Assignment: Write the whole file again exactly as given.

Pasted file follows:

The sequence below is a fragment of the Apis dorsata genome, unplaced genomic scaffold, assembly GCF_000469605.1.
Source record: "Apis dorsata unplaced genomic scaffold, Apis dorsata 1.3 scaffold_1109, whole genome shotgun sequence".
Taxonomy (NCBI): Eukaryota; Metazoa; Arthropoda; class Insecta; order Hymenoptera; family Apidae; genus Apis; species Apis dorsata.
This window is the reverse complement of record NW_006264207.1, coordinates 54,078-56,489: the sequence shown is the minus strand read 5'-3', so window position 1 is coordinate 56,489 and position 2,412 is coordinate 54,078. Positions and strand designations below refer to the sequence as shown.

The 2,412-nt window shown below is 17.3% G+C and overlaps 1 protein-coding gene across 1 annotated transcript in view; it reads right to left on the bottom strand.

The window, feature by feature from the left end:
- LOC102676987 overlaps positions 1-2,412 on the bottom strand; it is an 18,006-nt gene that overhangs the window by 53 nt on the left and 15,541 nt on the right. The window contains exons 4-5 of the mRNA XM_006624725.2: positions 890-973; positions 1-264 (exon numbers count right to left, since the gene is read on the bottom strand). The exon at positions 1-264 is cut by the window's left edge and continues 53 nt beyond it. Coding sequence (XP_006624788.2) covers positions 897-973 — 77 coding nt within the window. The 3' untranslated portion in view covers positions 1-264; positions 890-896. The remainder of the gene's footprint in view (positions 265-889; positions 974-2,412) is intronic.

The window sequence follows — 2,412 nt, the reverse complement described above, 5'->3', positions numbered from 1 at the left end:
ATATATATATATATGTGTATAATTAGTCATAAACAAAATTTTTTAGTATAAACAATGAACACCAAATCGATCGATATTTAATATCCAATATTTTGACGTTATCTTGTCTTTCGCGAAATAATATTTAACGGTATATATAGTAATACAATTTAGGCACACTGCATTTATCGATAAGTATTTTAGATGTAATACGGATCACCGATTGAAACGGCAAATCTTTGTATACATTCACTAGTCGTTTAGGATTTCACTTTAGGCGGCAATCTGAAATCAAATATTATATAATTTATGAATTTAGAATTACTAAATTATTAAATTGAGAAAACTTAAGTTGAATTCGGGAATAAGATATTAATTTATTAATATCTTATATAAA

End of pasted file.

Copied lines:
The sequence below is a fragment of the Apis dorsata genome, unplaced genomic scaffold, assembly GCF_000469605.1.
Source record: "Apis dorsata unplaced genomic scaffold, Apis dorsata 1.3 scaffold_1109, whole genome shotgun sequence".
Taxonomy (NCBI): Eukaryota; Metazoa; Arthropoda; class Insecta; order Hymenoptera; family Apidae; genus Apis; species Apis dorsata.
This window is the reverse complement of record NW_006264207.1, coordinates 54,078-56,489: the sequence shown is the minus strand read 5'-3', so window position 1 is coordinate 56,489 and position 2,412 is coordinate 54,078. Positions and strand designations below refer to the sequence as shown.

The 2,412-nt window shown below is 17.3% G+C and overlaps 1 protein-coding gene across 1 annotated transcript in view; it reads right to left on the bottom strand.

The window, feature by feature from the left end:
- LOC102676987 overlaps positions 1-2,412 on the bottom strand; it is an 18,006-nt gene that overhangs the window by 53 nt on the left and 15,541 nt on the right. The window contains exons 4-5 of the mRNA XM_006624725.2: positions 890-973; positions 1-264 (exon numbers count right to left, since the gene is read on the bottom strand). The exon at positions 1-264 is cut by the window's left edge and continues 53 nt beyond it. Coding sequence (XP_006624788.2) covers positions 897-973 — 77 coding nt within the window. The 3' untranslated portion in view covers positions 1-264; positions 890-896. The remainder of the gene's footprint in view (positions 265-889; positions 974-2,412) is intronic.

The window sequence follows — 2,412 nt, the reverse complement described above, 5'->3', positions numbered from 1 at the left end:
ATATATATATATATGTGTATAATTAGTCATAAACAAAATTTTTTAGTATAAACAATGAACACCAAATCGATCGATATTTAATATCCAATATTTTGACGTTATCTTGTCTTTCGCGAAATAATATTTAACGGTATATATAGTAATACAATTTAGGCACACTGCATTTATCGATAAGTATTTTAGATGTAATACGGATCACCGATTGAAACGGCAAATCTTTGTATACATTCACTAGTCGTTTAGGATTTCACTTTAGGCGGCAATCTGAAATCAAATATTATATAATTTATGAATTTAGAATTACTAAATTATTAAATTGAGAAAACTTAAGTTGAATTCGGGAATAAGATATTAATTTATTAATATCTTATATAAA